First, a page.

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Helping Kids Understand Big Emotions

Books are an important tool to start conversations with kids about the big emotions they may be feeling now

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As the pandemic continues on, children have a variety of big feelings about what is going on around them. It’s an understatement to say being stuck at home is isolating and stressful for our kids. They miss school, their friends, and their normal routine. 

I have been lucky enough to be able to continue school workshops with my book My Mama Says Inside Me Lives A Village, and have visited with dozens of schools virtually, reading the book and then leading a conversation about how we have healthy relationships with our emotions. There is a noticeable difference in the emotions kids identify with today, versus last year when I visited schools in person. A year ago kids would say they feel happy, excited, nervous, and sometimes shy. But there was a resounding optimism in the air. Today I get kids saying they feel angry, lonely, frustrated, and overwhelmed.

And with further lockdowns likely in many cities, big feelings usually only get bigger.

But times like these also offer a great opportunity to start conversations about feelings, so that kids understand that their emotions aren’t “bad” or “wrong” in any way. Our behavior is what is “bad” or “good”, but not the emotion itself. Indeed, it’s often helpful to point out that every emotion has a purpose, and judging them as being “bad” is only going to hurt your relationship with your emotions. And the better our relationship with our emotions, the easier it will be to direct them.

Developing the skills to identify and acknowledge our feelings, is essential for self-regulation – which in turn is needed for one’s emotional and physical wellbeing. And it’s remarkable how a book – which, through it’s storytelling keeps the lessons objective and not personal – can help teach emotional intelligence in a fun and natural way.

But check the book you are using first and make sure it’s in line with your thinking. As a parent, I found it hard to find material that I wholeheartedly agreed with. For example, I feel it is much more empowering to teach our kids that emotions don’t control us and we don’t control our emotions, but they live inside of us all the time, sometimes getting louder to get our attention and sometimes getting quieter. So it’s a relationship that we need to foster (similar to a village), and the better our relationship to those emotions, the easier it will be to direct them.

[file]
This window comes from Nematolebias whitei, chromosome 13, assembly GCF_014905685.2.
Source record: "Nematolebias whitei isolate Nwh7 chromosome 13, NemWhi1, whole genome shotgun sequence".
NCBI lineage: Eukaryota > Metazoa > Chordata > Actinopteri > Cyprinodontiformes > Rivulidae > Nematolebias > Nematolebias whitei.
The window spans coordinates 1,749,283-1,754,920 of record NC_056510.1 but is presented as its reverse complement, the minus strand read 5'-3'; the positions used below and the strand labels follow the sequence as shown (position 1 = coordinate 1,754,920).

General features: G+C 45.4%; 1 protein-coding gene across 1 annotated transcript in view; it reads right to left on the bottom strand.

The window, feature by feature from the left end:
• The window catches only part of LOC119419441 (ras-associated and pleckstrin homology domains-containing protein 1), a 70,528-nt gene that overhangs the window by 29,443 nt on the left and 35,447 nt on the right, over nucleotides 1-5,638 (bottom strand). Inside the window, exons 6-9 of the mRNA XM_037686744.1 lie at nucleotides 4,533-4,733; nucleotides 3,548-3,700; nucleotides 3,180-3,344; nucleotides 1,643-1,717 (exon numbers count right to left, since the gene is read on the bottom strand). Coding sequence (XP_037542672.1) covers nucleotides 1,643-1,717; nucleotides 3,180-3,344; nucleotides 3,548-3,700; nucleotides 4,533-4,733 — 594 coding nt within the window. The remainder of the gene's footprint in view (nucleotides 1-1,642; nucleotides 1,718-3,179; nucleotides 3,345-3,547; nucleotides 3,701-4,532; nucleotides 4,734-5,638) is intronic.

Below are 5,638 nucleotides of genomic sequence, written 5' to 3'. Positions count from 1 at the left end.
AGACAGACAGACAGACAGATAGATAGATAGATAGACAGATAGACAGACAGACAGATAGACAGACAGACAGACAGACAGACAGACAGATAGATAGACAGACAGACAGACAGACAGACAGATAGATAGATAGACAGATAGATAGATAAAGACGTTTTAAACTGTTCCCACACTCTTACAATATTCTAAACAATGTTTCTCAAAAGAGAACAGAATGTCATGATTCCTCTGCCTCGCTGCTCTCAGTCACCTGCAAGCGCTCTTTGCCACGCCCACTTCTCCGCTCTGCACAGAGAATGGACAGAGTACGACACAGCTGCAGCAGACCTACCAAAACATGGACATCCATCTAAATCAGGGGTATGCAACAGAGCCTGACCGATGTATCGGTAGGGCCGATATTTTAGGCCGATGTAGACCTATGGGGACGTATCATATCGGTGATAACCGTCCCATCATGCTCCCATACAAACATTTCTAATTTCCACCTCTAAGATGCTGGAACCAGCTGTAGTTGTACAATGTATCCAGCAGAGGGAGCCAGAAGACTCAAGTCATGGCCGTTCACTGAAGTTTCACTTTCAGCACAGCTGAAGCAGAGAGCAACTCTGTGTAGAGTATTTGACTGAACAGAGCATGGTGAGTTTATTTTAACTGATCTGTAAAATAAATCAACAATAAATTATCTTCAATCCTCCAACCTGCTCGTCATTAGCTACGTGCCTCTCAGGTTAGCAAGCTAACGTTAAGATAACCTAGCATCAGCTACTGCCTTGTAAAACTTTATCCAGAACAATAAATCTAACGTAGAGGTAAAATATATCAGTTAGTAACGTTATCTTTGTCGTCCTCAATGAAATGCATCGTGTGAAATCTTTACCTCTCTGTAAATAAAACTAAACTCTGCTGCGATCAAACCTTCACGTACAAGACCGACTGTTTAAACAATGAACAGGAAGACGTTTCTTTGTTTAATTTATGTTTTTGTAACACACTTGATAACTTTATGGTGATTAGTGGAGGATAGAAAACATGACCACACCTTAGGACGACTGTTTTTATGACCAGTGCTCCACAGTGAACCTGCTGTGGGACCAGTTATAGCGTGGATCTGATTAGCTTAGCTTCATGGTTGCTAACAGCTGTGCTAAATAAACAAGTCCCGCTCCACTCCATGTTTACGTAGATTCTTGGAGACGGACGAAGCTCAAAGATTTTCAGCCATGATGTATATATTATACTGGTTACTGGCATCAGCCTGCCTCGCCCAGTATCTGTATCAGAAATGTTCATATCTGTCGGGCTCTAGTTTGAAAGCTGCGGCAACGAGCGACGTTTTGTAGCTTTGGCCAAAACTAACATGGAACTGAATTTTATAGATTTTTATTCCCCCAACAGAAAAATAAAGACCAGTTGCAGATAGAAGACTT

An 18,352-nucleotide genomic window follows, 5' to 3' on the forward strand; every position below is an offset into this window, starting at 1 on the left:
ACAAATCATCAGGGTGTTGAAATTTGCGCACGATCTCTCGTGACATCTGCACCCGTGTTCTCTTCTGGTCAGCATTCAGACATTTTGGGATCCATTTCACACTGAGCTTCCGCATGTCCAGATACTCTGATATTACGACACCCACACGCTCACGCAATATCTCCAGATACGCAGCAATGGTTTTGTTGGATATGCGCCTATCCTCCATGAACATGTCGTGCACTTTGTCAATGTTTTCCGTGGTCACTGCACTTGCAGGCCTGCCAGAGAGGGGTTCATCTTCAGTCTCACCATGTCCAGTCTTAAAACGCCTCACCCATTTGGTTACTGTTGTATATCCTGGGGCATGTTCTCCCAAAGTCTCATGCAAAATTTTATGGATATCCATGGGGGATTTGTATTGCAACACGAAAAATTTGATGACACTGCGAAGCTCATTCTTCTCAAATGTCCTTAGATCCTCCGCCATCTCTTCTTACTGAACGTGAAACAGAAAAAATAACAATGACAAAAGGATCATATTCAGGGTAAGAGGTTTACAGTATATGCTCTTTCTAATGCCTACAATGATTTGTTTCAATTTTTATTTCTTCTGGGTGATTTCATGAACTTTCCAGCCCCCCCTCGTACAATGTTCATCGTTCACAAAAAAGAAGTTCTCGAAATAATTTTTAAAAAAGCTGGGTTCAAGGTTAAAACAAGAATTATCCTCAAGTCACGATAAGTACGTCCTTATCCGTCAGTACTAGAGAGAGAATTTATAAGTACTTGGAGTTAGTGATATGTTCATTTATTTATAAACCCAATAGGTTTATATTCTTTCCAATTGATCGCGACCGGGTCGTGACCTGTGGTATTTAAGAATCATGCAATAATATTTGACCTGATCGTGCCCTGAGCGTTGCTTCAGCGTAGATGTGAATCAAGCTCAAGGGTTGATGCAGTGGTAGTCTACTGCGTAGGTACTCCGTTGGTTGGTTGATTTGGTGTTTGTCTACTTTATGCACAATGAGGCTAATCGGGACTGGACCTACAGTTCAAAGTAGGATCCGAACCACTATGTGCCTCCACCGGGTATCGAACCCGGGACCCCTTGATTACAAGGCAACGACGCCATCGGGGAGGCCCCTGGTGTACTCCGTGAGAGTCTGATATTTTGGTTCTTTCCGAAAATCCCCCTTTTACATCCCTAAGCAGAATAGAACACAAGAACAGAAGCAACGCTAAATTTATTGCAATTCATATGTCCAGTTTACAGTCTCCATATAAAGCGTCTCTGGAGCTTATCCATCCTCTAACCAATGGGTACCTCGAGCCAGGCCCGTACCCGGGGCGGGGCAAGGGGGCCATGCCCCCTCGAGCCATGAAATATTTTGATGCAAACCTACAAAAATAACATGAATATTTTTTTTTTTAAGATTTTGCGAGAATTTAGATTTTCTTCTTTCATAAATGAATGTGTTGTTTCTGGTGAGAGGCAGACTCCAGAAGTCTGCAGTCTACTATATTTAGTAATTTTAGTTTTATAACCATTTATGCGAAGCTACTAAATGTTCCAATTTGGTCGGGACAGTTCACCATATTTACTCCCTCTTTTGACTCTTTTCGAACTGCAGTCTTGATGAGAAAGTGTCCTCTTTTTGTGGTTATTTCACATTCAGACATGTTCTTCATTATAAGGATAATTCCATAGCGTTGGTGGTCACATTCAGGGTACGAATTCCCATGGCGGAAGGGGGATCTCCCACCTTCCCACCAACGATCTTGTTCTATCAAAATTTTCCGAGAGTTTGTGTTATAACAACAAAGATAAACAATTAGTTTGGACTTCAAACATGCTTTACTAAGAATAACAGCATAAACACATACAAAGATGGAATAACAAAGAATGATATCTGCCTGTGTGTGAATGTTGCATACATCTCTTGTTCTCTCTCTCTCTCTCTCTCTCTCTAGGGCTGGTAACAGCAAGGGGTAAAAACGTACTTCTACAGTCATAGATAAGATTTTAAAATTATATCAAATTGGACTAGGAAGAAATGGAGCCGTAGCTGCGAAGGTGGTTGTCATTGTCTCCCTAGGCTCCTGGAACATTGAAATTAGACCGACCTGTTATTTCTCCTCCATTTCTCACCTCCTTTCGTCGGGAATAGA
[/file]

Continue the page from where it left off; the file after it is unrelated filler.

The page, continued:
I also felt strongly that My Mama Says Inside Me Lives A Village was really meant to start a conversation, and any supporting curriculum should be very interactive and hands-on. We all learn in different ways, and an Integrated Arts approach to such SEL learning allows that personalized learning journey. Kids might have that lightbulb moment as they are drawing, dancing, or acting. Certainly, they will take more ownership when we let them become teachers.

Here are some activities I use to integrate social-emotional learning after reading My Mama Says Inside Me Lives A Village. These activities empower kids to identify and acknowledge their emotions without judgment. 

Art: Using the book worksheets or the coloring book, let your child choose a character, and have them identify the emotion it represents. Color the character to match that emotion. Use this as an opportunity to talk about the emotion – when does it come up for them? Does it come alone or is it usually with another emotion/character? What are the tools we can use to direct them? Cut out the characters and create your own village on your wall, include “stations for tools to direct too (for example include a Music Hall for listening to music or a Free Hugs bench for a hug, etc).

Creative Writing: Use the worksheets (or create your own) to write a creative story about the emotion. Thought starters might be “Does this character live inside of you? If so, when does it come up for you? How do you direct it, and does it listen to you when you direct it? 

Music: Every character needs a theme song. Ask your child to listen to music and identify what emotions are reflected in it, then assign a song to each character.

Dance: Using the playlist created for the characters, think about how each character would move to the music. Where do they feel it in their bodies when it comes up? Is it heavy or light somewhere?

Theatre: Play a game of emotional charades. Have your child or children pick a character and then act them out one by one using body language only (no speaking). Your family can try and guess what the character is.

We offer a curriculum around the book for social and emotional learning, which is being used in hundreds of schools in California, Illinois, Michigan, New York, Pennsylvania, and Texas. To learn more about The Village of Teachers or to try these activities at home, go to www.mymamasays.com/village for more information.

With all the stress we are feeling around COVID-19 and being stuck at home, now more than ever is the time to help our kids develop emotional intelligence and direct the many emotions they are feeling.

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